UK: PlayStation class action lawsuit seeks up to £5bn in damages
A legal claim has been brought against Sony PlayStation seeking up to £5 billion in damages for consumers in the UK.
The claim is a collective action against Sony and its PlayStation brand, brought by consumer rights expert Alex Neill, which argues that the games console giant breached competition law by unlawfully overcharging PlayStation customers.
It alleges Sony abused its market dominant position to impose unfair terms and conditions on PlayStation game developers and publishers, which results in excessive and unfair prices for consumers every time they buy digital games or in-game content from the PlayStation Store.
As a result, UK consumers have allegedly been overcharged for their digital gaming purchases by potentially as much as £5bn over the last six years.
According to the claim filed with the Competition Appeal Tribunal on Friday, anyone in the UK who has purchased digital games or add-on content on their console or via the PlayStation Store since 19 August 2016 is included in the claim and is potentially entitled to compensation.
The estimated damages per individual member of the class is between £67 and £562 excluding interest.
Ms Neill commented: “With this legal action I am standing up for the millions of UK people who have been unwittingly overcharged. We believe Sony has abused its position and ripped off its customers.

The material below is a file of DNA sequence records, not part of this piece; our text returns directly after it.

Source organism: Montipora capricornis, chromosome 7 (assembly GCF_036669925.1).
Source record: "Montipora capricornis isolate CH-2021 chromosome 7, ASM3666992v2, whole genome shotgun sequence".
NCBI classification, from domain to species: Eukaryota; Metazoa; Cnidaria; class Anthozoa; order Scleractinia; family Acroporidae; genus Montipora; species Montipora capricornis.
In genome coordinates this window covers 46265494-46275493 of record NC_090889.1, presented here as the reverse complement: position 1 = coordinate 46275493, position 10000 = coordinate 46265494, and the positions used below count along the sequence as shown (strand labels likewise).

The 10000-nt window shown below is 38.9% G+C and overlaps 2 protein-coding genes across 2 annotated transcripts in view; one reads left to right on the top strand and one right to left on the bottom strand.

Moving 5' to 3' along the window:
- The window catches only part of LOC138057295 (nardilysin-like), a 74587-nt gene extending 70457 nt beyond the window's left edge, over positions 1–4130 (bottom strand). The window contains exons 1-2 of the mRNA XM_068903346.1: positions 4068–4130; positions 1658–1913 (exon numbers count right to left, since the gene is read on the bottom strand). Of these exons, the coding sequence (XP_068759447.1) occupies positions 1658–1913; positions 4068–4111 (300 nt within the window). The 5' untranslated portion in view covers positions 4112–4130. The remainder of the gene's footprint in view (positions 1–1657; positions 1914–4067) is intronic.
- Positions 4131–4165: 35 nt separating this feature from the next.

“Gaming is now the biggest entertainment industry in the UK, ahead of TV, video and music and many vulnerable people rely on gaming for community and connection. The actions of Sony are costing millions of people who can’t afford it, particularly when we’re in the midst of a cost-of-living crisis and the consumer purse is being squeezed like never before.”
Natasha Pearman, Milberg London’s partner leading the case, commented: “Sony dominates the digital distribution of PlayStation games and in-game content; it has deployed an anti-competitive strategy which has resulted in excessive prices to customers that are out of all proportion to the costs of Sony providing its services.
“This claim is only possible because of the opt-out collective action regime that was introduced by the Consumer Rights Act 2015; a regime which Alex fought to introduce. We are looking forward to working with Alex and making sure that the regime achieves its aims of protecting and compensating consumers.”
The action is funded by Woodsford - an ESG, access to justice and litigation finance business - so class members are not liable for any of the costs of the legal action.
Charlie Morris, chief investment officer for Woodsford, commented: “Woodsford is proud to be funding Alex Neill and we are determined to help her hold Sony to account for its anti-competitive behaviour.
“Litigation finance of the kind provided by Woodsford is fundamental to these actions; it levels the playing field, provides consumers with equality of arms and affords access to justice so that big businesses like Sony cannot take advantage of consumers in this manner without consequence.”
Robert Palmer QC and Fiona Banks of Monckton Chambers act for Alex Neill, instructed by Milberg.